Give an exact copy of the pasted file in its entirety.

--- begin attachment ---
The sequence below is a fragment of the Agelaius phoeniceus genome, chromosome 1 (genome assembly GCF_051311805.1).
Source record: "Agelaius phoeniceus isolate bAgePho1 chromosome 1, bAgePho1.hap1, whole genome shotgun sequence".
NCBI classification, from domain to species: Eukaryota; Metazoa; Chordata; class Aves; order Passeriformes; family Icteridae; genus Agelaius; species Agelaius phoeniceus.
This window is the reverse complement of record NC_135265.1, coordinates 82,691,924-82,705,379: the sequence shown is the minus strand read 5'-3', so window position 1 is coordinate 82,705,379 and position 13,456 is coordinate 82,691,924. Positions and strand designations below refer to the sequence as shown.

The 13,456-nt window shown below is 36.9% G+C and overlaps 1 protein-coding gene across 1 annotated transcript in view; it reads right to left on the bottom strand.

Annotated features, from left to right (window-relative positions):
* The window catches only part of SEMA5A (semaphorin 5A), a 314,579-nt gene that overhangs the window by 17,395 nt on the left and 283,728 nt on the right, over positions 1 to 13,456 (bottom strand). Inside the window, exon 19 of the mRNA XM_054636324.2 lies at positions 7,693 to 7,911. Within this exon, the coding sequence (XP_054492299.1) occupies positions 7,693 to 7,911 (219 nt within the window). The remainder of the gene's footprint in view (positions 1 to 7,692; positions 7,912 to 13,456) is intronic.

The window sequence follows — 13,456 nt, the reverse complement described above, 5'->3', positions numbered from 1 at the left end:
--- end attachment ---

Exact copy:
The sequence below is a fragment of the Agelaius phoeniceus genome, chromosome 1 (genome assembly GCF_051311805.1).
Source record: "Agelaius phoeniceus isolate bAgePho1 chromosome 1, bAgePho1.hap1, whole genome shotgun sequence".
NCBI classification, from domain to species: Eukaryota; Metazoa; Chordata; class Aves; order Passeriformes; family Icteridae; genus Agelaius; species Agelaius phoeniceus.
This window is the reverse complement of record NC_135265.1, coordinates 82,691,924-82,705,379: the sequence shown is the minus strand read 5'-3', so window position 1 is coordinate 82,705,379 and position 13,456 is coordinate 82,691,924. Positions and strand designations below refer to the sequence as shown.

The 13,456-nt window shown below is 36.9% G+C and overlaps 1 protein-coding gene across 1 annotated transcript in view; it reads right to left on the bottom strand.

Annotated features, from left to right (window-relative positions):
* The window catches only part of SEMA5A (semaphorin 5A), a 314,579-nt gene that overhangs the window by 17,395 nt on the left and 283,728 nt on the right, over positions 1 to 13,456 (bottom strand). Inside the window, exon 19 of the mRNA XM_054636324.2 lies at positions 7,693 to 7,911. Within this exon, the coding sequence (XP_054492299.1) occupies positions 7,693 to 7,911 (219 nt within the window). The remainder of the gene's footprint in view (positions 1 to 7,692; positions 7,912 to 13,456) is intronic.

The window sequence follows — 13,456 nt, the reverse complement described above, 5'->3', positions numbered from 1 at the left end: